Such a sequence of snapshots, calculated in intervals of 4 fs, is shown as a series of double contour line plots on the left-hand side of figure A3.13.11 (tire outennost row shows the evolution of I equation (A3.13.68), the imremiost row is I I equation (A3.13.67), at the same time steps). This is the wave packet motion in CHD for excitation with a linearly polarized field along tlie the v-axis at 1300 cm and 10 TW cm after 50 fs of excitation. At this point a more detailed discussion regarding tlie orientational dynamics of the molecule is necessary. Clearly, the polarization axis is defined in a laboratory fixed coordinate system, while the bending axes are fixed to the molecular frame. Thus, exciting internal degrees of freedom along specific axes in the internal coordinate system requires two assumptions the molecule must be oriented or aligned with respect to the external polarization axis, and this state should be stationary, at least during the relevant time scale for the excitation process. It is possible to prepare oriented states [112. 114. 115] in the gas phase, and such a state can generally be represented as a superposition of a large number of rotational eigenstates. Two questions become important then How fast does such a rotational superposition state evolve How well does a purely vibrational wave packet calculation simulate a more realistic calculation which includes rotational degrees of freedom, i.e. with an initially oriented rotational wave packet The second question was studied recently by frill dimensional quantum dynamical calculations of the wave packet motion of a diatomic molecule during excitation in an intense infrared field [175], and it was verified that rotational degrees of freedom may be neglected whenever vibrational-rotational couplings are not important for intramolecular rotational-vibrational redistribution (IVRR) [ ]. Regarding the first question, because of the large rotational constant of methane, the time scales on which an initially oriented state of the free molecule is maintained are likely to be comparatively short and it would also be desirable to carry out calculations that include rotational states explicitly. Such calculations were done, for instance, for ozone at modest excitations [116. 117], but they would be quite difficult for the methane isotopomers at the high excitations considered in the present example. [c.1075]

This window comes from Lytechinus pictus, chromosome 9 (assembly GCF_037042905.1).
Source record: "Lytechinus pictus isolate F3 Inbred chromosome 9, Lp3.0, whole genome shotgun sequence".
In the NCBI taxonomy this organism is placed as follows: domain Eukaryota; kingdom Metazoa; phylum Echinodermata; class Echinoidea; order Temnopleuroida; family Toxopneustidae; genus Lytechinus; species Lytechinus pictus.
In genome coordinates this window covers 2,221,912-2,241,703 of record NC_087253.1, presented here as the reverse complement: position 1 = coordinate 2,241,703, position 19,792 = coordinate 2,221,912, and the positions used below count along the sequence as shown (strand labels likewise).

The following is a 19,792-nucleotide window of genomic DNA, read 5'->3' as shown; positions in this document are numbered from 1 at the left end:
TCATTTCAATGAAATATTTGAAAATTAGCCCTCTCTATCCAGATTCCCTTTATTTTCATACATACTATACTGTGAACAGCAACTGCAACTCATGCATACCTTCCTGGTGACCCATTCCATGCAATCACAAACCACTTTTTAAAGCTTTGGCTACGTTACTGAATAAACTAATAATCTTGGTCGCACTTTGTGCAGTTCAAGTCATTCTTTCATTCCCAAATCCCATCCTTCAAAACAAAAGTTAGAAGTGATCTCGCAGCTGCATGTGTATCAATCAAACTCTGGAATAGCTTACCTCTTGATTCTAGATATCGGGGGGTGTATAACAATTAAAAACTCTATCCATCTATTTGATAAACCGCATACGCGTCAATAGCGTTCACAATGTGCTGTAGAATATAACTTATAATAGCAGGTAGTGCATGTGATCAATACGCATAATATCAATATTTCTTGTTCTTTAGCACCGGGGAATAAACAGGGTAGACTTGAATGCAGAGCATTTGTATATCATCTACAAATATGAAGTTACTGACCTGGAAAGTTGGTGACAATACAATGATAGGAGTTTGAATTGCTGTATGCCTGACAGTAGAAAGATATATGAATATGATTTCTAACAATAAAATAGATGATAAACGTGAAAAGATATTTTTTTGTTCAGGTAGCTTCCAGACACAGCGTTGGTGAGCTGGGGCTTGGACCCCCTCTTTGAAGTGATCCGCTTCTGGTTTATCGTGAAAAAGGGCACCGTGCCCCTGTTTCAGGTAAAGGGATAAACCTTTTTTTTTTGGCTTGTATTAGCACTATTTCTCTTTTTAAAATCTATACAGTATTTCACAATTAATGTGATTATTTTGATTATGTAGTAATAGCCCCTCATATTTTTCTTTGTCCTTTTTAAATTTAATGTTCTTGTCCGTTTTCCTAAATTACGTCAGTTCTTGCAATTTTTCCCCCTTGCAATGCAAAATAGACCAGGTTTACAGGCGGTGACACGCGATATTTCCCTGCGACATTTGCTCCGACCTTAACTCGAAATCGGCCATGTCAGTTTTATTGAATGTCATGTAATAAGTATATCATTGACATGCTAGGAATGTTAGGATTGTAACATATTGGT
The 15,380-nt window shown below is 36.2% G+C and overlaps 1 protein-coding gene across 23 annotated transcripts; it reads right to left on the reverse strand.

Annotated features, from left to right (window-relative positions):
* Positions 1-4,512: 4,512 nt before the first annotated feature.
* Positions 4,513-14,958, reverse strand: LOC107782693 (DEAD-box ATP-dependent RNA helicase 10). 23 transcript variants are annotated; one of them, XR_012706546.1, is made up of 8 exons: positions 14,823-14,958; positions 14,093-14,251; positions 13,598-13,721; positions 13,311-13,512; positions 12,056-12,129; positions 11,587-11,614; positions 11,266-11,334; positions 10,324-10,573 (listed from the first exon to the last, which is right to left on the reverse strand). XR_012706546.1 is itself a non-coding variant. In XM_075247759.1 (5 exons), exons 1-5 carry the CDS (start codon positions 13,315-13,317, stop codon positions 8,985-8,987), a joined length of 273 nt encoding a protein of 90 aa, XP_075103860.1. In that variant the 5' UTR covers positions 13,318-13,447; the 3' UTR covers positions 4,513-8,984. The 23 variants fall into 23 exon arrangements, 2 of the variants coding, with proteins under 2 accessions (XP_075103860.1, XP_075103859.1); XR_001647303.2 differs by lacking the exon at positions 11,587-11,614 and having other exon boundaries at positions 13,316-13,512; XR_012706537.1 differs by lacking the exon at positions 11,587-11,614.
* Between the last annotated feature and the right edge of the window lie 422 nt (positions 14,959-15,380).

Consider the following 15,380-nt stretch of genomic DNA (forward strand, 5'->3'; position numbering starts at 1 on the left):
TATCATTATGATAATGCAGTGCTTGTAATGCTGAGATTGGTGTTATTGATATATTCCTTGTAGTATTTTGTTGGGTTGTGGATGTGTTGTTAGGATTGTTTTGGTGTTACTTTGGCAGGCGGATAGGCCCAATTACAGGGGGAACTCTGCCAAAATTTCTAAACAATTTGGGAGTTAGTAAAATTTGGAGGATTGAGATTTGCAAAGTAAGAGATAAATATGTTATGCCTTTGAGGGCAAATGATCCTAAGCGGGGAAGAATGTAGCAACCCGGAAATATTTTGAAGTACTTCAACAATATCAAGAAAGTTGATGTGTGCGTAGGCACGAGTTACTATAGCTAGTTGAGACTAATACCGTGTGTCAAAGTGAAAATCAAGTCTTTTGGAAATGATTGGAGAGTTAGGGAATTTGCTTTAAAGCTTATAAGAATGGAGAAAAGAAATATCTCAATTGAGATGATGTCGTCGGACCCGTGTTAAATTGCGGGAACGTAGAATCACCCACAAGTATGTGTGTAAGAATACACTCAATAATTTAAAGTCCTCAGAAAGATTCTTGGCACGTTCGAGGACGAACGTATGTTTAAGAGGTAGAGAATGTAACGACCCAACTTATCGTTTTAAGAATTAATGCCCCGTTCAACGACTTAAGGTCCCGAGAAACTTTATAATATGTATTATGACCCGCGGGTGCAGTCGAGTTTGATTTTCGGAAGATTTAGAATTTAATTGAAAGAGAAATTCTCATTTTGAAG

X-rays for diffraction are generated in two ways. The most conunon is to bombard a metallic anode in a vacuum tube with electrons emitted thennionically from a hot cathode, thereby exciting the characteristic radiation from the anode material, which is usually copper or molybdenum, altliough some other metals are used for special purposes. If the accelerating voltage in the tube is well above that required to eject a K shell electron from an atom of the anode material, most of the x-radiation emitted will be in the characteristic lines of the K series on top of a continuous, Bremsstrahlung spectrum. Kp and higher energy lines may be filtered out using a suitable metallic filter, or the characteristic line may be selected by reflection from a monocluomator crystal. [c.1378]